I used this method for quite a long time and never saw mold grow.  But I live in a cool climate.  I suspect a hotter climate might have more mold issues with this method.

If you still really want to do this method, I would suggest using a vegetable starter.

Olive Oil Topped

I wrote about this method here: Olive Oil Topped Ferment

I have mixed feelings on this method.  It is a traditional method and it does seal the air out but using enough olive oil over the top can get spendy after a while and there is a risk that botulism can grow in the oil.  I’ve never heard of an instance of this happening but that doesn’t mean it can’t.  So this one, I’ll leave up to you to decide if it’s worth the risk.

Mason Jar Airlock Methods

There are a few options under this banner but I think all of them are far superior to the 3 methods I addressed.  My scale would look something like this form worst to best:

open air–>tight mason jar————————————->olive oil—>airlocks—>hermetically sealed

My first venture into airlocks was a major flop.  This was actually my first ferment to go wrong.  Way wrong.  The problem with the airlock I first used was the fact that it was a plastic lid with no gasket.  Might as well just use nothing. Plastic isn’t strong enough to hold down the lid tight enough and without a gasket, air can go in pretty freely.

Most mason jar airlocks on the market are better than this first one I bought.  Many do contain a decent gasket.  If you want to go with this method, make sure the gasket is not a thin tiny one but fairly thick.  The gasket on the metal lids that come with mason jars isn’t enough in my opinion to make it truly anaerobic.

Also, read my post on some of the plastic caps.  I don’t feel comfortable enough with plastic to use it with ferments.  DIY Airlock Update.

One argument I hear against this type of airlock is the fact that the metal rings or plastic cap just don’t bear down on the gasket enough to be airtight.  Honestly, I’m not so sure it’s as big of a deal as I once thought.  During fermentation, gasses are produced and push up and out.  There is more pressure inside the container than outside so I just don’t see air working it’s way it.  Once the fermentation activity slows down and there isn’t as much pressure inside the jar, there might be more of a chance of air getting in.

Fido Jars

This is another method I have mixed feelings about.  You can read my thoughts here: Fermenting in Fidos.  Basically, I’m unsure of the affect the trapped gasses have on a ferment.  It’s enough pressure to push the CO2 into the ferment making it quite fizzy.  The verdict is still out on this method.  My suggestion if you want to try it is to very slightly lift the lever to release the gasses at least once a day.  Not enough to let air in but enough to let air out.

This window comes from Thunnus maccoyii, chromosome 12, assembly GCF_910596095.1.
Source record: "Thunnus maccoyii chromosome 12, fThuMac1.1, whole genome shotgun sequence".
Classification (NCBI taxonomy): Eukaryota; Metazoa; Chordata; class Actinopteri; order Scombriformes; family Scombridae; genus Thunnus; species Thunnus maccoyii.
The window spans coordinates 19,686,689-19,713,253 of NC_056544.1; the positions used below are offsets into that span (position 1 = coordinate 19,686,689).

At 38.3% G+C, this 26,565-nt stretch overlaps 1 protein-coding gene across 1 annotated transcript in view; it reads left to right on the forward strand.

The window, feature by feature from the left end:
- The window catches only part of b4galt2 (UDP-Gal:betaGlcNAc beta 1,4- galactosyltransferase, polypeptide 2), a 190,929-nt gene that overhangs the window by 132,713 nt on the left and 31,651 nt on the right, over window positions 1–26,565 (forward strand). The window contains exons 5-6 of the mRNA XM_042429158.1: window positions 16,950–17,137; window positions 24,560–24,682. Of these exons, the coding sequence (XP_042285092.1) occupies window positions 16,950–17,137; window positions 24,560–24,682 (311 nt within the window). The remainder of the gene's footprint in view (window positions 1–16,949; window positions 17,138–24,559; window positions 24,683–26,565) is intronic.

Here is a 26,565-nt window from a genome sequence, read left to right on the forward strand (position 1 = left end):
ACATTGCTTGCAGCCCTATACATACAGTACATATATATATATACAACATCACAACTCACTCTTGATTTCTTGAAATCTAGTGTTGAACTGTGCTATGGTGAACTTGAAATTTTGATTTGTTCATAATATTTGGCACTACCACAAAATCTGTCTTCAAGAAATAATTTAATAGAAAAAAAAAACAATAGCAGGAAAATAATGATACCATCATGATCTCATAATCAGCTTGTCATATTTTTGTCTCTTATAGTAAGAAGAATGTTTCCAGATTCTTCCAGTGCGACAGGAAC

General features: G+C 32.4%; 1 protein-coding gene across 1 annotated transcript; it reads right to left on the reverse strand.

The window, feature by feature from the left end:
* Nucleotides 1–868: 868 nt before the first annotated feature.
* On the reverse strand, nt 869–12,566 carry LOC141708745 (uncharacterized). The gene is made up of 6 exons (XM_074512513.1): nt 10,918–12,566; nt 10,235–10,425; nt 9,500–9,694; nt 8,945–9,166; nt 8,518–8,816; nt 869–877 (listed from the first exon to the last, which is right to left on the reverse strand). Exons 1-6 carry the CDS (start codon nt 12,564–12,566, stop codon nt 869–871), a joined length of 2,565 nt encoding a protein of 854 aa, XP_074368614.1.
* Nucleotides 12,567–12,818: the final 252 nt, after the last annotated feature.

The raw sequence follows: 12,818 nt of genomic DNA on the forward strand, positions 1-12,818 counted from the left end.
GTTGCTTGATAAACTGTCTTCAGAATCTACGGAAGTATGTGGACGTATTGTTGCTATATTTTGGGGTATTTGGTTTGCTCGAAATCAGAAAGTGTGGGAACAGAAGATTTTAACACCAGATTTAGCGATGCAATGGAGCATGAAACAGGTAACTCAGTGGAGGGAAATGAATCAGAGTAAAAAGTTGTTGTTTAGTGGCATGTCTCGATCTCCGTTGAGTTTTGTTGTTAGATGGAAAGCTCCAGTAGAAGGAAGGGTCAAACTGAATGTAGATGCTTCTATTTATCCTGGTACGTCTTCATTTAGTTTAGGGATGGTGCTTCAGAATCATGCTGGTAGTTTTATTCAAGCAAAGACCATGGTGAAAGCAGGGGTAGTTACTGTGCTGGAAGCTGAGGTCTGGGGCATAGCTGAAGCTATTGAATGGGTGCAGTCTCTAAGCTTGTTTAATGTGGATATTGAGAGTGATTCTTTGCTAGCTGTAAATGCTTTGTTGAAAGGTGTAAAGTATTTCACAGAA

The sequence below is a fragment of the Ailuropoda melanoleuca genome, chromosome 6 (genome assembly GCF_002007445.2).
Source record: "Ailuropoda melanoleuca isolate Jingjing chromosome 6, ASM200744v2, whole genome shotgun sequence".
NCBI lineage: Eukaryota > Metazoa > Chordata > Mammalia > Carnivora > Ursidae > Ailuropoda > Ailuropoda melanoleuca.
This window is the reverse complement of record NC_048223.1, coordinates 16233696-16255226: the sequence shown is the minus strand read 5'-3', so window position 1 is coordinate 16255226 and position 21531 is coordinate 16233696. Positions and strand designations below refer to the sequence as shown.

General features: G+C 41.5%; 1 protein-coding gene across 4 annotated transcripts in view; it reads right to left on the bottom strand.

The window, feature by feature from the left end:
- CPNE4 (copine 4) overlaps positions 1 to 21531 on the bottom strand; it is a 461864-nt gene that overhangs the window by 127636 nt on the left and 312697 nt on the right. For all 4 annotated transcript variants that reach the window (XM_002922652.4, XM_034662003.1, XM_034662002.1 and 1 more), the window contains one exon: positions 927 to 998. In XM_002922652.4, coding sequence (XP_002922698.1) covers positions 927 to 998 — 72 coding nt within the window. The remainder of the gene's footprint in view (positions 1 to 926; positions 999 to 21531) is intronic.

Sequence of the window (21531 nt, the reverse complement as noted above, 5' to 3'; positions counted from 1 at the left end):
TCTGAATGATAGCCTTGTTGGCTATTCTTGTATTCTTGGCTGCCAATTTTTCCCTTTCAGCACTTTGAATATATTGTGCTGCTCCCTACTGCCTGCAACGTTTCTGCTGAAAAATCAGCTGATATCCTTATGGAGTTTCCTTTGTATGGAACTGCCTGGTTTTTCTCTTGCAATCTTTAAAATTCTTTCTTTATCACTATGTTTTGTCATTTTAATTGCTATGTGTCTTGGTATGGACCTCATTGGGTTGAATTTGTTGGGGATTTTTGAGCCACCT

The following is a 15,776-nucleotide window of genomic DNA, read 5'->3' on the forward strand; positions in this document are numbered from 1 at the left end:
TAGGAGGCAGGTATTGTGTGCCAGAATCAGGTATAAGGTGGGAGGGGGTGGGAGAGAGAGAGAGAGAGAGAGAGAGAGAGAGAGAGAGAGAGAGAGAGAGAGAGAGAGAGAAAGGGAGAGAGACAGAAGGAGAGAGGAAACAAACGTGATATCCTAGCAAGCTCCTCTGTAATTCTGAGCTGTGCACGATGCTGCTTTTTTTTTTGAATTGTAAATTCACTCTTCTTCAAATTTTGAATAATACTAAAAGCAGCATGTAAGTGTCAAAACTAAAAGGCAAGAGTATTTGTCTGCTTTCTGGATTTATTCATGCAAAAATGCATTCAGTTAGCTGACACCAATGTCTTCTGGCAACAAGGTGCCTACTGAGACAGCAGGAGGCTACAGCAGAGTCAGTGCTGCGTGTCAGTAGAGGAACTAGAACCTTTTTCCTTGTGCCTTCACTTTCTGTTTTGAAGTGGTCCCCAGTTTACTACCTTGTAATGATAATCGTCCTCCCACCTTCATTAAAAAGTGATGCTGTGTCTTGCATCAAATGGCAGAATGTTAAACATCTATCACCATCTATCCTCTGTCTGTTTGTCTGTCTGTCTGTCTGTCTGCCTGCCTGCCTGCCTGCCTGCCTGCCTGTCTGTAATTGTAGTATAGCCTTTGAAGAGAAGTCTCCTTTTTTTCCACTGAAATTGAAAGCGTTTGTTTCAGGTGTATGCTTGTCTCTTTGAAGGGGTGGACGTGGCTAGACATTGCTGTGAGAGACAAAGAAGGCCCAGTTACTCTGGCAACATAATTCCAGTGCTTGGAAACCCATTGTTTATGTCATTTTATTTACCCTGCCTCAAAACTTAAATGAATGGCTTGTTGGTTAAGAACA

Synthetic cork with an airlock

If you don’t have a latex allergy, this could be an excellent option.  A large synthetic cork fits nicely inside a regular mouth mason jar.  Fitted with an airlock, you’re good to go.

Here is a great article about how to make one yourself, http://wellpreserved.ca/air-locks-for-mason-jars-my-fermenting-will-reach-new-hieghts/

Harsch Crock

A Harsch Crock (or similar fermenting crock), is a large clay pot with a lid that sets in a moat filled with water.  The water seals the jar so no air gets in but air escapes easily through the water.  This method is excellent if you want to make large batches but not so great for small batches.  They are also very expensive.

Fidos with an Airlock

This is the only method I use.  That’s how strongly I feel about it.  You can buy these or you can make them.

I’ve been hesitant to tell people to make their own because of the risk of glass dust getting into your ferment or injuring yourself by drilling glass but after talking with many different people experienced in glass drilling, I don’t feel it’s all that bad.  Can you get sick from consuming glass dust?  Sure but it would take a lot.  I don’t normally quote Snopes because I don’t think they are always right but this is a time where I believe they get it right.  http://www.snopes.com/horrors/poison/glass.asp

Is drilling glass risky?  Not if you do it correctly.  Use a diamond edge drill and water and you should be good to go.  Here is a great tutorial on it http://www.seasonedhomemaker.com/2012/10/how-to-make-your-own-low-cost-pickl-it.html

If you do think it’s too risky, don’t want to eat glass dust, don’t want to bother with drilling, you can buy them pre-drilled.  The company that sells them uses a special method of drilling and polishing to make sure glass dust isn’t a problem.

I do feel this method is the best method.  Fido jars are certified hermetically sealed which means no air gets in.  Adding the airlock takes away the concern that trapped gasses might have a negative effect on ferments.  You can read more about why I think this method is the best here: Anaerobic Fermentation.  Bottom line, if you have major gut issues that you are trying to heal, seriously consider using this method.  You don’t want to mess around with methods that might work.  Stick with a method that does work.

What Method Should You Use

Don’t take my word for it. Do your own research and figure out what is best for you.  While I do have my opinion on what is the best way, I’m not going to tell anyone they HAVE to do it my way.  Giving information about different methods and why one way might be better isn’t telling people they have to do it that way.